Feeling the Balinese Powerful & Energetic Traditional Music of Jegog
Bali has many unique cultures like traditional music instrument. The traditional music instrument is very important for Balinese people when they conduct a ceremony. Bali has many traditional music instruments. Gambelan Jegog is one of them.
Gambelan Jegog Information
Jegog was come from Jembrana regency, the western part of Bali. The gamelan jegog is one of the most impressive sounding ensembles in the world. One ‘orchestra’ is composed of fourteen bamboo xylophones. It is an orchestra of bamboo marimbas, with keys (tubes) ranging from small to gigantic. The largest tubes, up to three meters long with walls 3cm dense, and a diameter of 20cm, are used for the bass jegog, for which the ensemble is named.
The ensemble was created in the early twentieth century in Jembrana, where bamboo of such dimensions grows. The jegog orchestra is the world’s only bamboo percussion with a four-tone scale. The four tones signify the four directions of north, south, east and west; in Bali’s own Bali-Hindu religion each direction houses its own god, and in the centre of all is the highest god, Shiva. The instruments’ logic and sound derive very strongly from the Bali-Hindu cosmology and philosophy, and this special connection makes them all the more unique in the world of gamelan.
Energetic and powerful Music
The music of the gamelan jegog is energetic and powerful. Part of the energy derives from the sheer physical strength needed to play the heavy instruments. The lowest pitched jegog is so large that its two players must squat on a plank above the tubes; they often use both hands to wield the heavy rubber mallets. But another source of this energy certainly derives from its most popular performance tradition, jegog mabarung, a battle-of-the-bands competition between two groups. In this charged atmosphere, speed, precision, exuberance and power are winning traits.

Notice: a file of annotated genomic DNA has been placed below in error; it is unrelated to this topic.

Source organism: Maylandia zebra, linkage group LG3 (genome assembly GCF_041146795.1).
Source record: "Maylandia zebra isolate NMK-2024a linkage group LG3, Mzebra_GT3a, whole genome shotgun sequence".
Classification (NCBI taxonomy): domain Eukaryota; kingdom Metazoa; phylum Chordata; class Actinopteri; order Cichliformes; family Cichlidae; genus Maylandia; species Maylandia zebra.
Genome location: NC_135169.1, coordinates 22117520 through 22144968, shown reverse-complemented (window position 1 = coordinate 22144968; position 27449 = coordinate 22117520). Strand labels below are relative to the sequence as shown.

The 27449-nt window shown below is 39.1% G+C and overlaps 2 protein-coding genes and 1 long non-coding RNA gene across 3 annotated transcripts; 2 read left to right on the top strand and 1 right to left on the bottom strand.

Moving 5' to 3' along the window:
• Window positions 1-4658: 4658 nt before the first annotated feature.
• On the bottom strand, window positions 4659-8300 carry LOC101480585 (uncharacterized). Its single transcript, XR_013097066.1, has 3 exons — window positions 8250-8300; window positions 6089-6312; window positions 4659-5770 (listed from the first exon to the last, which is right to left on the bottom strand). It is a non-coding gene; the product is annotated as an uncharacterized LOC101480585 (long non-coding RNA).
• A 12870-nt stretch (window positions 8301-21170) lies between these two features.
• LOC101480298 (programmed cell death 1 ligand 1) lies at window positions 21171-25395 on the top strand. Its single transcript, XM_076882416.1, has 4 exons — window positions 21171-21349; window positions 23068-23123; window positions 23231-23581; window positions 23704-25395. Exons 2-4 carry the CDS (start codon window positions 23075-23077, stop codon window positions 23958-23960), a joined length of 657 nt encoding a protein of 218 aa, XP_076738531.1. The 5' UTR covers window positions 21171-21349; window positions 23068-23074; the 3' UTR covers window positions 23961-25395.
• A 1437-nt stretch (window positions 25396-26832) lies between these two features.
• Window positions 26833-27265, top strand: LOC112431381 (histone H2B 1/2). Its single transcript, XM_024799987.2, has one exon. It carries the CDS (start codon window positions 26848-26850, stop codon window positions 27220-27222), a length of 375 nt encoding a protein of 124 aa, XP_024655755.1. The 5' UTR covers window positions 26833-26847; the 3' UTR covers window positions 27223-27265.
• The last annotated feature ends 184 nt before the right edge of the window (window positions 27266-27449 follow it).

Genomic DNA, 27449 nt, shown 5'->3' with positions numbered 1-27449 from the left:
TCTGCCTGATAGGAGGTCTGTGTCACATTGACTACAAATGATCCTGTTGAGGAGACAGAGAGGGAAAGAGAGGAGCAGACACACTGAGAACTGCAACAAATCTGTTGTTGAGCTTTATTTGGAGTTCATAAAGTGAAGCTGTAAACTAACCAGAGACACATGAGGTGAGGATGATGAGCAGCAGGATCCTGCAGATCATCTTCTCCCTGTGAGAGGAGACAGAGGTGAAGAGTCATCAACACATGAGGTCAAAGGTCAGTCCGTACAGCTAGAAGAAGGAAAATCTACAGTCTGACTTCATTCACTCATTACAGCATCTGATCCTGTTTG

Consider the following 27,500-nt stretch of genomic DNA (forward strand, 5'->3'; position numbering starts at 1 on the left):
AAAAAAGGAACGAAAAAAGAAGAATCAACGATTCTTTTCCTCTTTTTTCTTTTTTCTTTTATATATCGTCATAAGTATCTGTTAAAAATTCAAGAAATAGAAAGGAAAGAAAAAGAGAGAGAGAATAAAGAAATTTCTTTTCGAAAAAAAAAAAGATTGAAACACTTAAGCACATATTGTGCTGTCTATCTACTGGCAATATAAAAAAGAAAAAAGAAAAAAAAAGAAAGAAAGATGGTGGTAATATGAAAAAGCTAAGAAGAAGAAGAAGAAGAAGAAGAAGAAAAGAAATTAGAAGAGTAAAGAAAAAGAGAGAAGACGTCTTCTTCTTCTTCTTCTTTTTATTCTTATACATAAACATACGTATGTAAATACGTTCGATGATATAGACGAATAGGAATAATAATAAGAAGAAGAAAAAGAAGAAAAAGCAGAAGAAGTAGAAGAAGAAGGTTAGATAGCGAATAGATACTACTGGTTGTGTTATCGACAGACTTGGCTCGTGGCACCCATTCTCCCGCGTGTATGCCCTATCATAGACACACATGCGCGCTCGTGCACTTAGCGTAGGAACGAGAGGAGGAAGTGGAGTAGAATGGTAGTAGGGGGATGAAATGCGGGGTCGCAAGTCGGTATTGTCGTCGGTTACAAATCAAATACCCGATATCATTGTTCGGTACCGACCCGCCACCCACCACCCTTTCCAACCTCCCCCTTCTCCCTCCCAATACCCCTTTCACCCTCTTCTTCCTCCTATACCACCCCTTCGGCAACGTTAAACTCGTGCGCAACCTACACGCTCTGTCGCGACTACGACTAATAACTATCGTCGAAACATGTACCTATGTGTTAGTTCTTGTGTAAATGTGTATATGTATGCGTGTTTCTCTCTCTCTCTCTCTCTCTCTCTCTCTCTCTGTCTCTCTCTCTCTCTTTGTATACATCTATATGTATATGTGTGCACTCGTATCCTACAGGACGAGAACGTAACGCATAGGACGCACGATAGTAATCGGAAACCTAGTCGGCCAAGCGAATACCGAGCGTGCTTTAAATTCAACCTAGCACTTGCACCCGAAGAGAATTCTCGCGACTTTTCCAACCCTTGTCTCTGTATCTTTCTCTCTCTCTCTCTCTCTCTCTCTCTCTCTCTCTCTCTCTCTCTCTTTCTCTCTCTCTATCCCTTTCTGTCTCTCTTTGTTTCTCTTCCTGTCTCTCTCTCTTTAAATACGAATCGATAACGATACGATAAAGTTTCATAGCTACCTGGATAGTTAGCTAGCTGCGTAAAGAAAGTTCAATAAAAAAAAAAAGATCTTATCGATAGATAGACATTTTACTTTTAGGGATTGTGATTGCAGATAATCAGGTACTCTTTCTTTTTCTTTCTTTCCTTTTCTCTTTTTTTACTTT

A full gamelan jegog consists of the following percussion instruments, each with eight bamboo tubes:
* Three barangan, seated in front play the main melody. The middle barangan, which leads the ensemble, plays a decorated version on the beat. The outer players play off the beat.
* Three kantilan and, an octave higher, three suir, all playing interlocking figuration.
* Two undir and, an octave higher, two celuluk, playing the bun (melody). Players alternate between right and left hands playing paired slightly detuned pitches.
* One jegog, an octave lower than undir, with two players executing the bun also playing paired detuned pitches.
Suling (bamboo flutes) often embellish the bun. On occasion, usually when accompanying dance, there might also be kendang (drums), ceng-ceng (cymbals) and tawa-tawa (a beat-keeping small gong) .